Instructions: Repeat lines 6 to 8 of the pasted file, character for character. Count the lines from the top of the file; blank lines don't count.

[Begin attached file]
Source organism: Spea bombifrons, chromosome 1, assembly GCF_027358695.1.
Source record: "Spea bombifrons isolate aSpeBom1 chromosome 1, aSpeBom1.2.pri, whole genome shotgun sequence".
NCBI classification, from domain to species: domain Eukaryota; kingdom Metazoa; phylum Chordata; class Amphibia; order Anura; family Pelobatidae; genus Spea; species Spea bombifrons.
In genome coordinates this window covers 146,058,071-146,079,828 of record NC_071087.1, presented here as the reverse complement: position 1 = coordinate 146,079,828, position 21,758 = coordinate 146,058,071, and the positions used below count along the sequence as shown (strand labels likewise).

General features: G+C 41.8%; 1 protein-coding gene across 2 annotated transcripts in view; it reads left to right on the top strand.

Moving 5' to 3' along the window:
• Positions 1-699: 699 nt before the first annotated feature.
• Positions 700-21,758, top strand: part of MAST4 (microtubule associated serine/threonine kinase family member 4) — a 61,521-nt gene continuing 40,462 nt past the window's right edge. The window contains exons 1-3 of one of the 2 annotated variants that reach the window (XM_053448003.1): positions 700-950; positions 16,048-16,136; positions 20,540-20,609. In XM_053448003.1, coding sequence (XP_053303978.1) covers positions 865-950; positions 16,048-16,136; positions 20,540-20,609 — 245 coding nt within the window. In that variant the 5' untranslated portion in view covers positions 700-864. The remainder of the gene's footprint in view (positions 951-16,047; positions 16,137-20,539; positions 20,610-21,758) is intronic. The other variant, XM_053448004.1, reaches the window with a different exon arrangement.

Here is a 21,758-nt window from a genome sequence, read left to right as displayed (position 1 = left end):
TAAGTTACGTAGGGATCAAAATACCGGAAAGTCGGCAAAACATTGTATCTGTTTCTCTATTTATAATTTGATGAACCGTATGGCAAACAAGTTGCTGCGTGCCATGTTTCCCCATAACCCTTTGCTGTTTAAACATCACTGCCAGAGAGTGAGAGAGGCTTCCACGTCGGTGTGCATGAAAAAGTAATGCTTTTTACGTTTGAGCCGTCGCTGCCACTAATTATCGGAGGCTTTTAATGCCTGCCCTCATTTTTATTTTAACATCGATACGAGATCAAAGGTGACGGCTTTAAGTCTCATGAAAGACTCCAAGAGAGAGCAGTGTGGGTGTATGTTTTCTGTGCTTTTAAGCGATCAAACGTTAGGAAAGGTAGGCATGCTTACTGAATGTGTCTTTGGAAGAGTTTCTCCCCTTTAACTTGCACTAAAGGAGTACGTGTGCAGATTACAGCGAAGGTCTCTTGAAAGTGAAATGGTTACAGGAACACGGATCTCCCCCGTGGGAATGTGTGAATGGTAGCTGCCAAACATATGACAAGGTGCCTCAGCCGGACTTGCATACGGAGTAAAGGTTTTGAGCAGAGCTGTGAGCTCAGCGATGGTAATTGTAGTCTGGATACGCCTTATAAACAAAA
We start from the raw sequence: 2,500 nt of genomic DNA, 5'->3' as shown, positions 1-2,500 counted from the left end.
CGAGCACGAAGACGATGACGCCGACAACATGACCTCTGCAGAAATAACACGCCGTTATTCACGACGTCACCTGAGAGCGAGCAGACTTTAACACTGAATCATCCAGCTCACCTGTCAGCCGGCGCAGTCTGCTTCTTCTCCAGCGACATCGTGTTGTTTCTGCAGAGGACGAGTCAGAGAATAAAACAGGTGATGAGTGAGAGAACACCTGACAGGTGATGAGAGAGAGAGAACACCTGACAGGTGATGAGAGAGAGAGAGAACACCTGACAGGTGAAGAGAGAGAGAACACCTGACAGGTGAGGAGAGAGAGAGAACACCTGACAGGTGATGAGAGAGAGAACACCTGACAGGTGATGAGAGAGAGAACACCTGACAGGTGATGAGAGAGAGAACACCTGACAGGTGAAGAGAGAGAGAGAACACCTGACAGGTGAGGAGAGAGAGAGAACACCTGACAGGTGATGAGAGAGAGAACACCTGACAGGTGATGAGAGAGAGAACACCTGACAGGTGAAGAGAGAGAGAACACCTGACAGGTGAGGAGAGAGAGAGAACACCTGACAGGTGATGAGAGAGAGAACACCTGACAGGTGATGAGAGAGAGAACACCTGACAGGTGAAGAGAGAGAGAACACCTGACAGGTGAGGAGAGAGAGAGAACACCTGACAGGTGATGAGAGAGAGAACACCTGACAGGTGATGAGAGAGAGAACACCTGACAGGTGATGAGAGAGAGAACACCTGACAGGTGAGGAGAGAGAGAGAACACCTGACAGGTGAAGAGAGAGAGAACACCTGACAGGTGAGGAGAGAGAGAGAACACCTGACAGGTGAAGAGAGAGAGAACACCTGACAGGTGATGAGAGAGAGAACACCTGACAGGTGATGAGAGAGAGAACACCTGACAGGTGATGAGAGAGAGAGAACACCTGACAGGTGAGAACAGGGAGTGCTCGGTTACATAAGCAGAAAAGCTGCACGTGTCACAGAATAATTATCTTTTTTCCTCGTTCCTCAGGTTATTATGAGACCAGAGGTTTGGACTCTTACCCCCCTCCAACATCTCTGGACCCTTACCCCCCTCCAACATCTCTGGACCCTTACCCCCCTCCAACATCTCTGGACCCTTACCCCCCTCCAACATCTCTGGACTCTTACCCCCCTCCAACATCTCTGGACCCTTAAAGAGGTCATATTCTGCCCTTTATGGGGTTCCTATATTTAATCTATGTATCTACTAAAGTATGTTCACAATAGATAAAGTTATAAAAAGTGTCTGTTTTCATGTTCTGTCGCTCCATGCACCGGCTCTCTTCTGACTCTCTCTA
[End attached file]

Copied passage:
Moving 5' to 3' along the window:
• Positions 1-699: 699 nt before the first annotated feature.
• Positions 700-21,758, top strand: part of MAST4 (microtubule associated serine/threonine kinase family member 4) — a 61,521-nt gene continuing 40,462 nt past the window's right edge. The window contains exons 1-3 of one of the 2 annotated variants that reach the window (XM_053448003.1): positions 700-950; positions 16,048-16,136; positions 20,540-20,609. In XM_053448003.1, coding sequence (XP_053303978.1) covers positions 865-950; positions 16,048-16,136; positions 20,540-20,609 — 245 coding nt within the window. In that variant the 5' untranslated portion in view covers positions 700-864. The remainder of the gene's footprint in view (positions 951-16,047; positions 16,137-20,539; positions 20,610-21,758) is intronic. The other variant, XM_053448004.1, reaches the window with a different exon arrangement.